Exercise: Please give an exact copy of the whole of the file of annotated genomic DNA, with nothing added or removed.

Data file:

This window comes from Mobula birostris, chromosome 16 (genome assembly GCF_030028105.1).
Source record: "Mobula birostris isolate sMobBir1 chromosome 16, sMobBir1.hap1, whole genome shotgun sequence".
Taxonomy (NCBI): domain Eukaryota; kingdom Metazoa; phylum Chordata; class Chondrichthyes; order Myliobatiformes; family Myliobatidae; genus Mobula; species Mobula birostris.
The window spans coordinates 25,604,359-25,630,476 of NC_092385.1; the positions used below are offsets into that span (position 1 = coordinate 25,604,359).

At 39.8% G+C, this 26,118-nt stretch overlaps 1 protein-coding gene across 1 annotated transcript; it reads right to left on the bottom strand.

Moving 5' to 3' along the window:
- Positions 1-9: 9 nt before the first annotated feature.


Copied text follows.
This window comes from Mobula birostris, chromosome 16 (genome assembly GCF_030028105.1).
Source record: "Mobula birostris isolate sMobBir1 chromosome 16, sMobBir1.hap1, whole genome shotgun sequence".
Taxonomy (NCBI): domain Eukaryota; kingdom Metazoa; phylum Chordata; class Chondrichthyes; order Myliobatiformes; family Myliobatidae; genus Mobula; species Mobula birostris.
The window spans coordinates 25,604,359-25,630,476 of NC_092385.1; the positions used below are offsets into that span (position 1 = coordinate 25,604,359).

At 39.8% G+C, this 26,118-nt stretch overlaps 1 protein-coding gene across 1 annotated transcript; it reads right to left on the bottom strand.

Moving 5' to 3' along the window:
- Positions 1-9: 9 nt before the first annotated feature.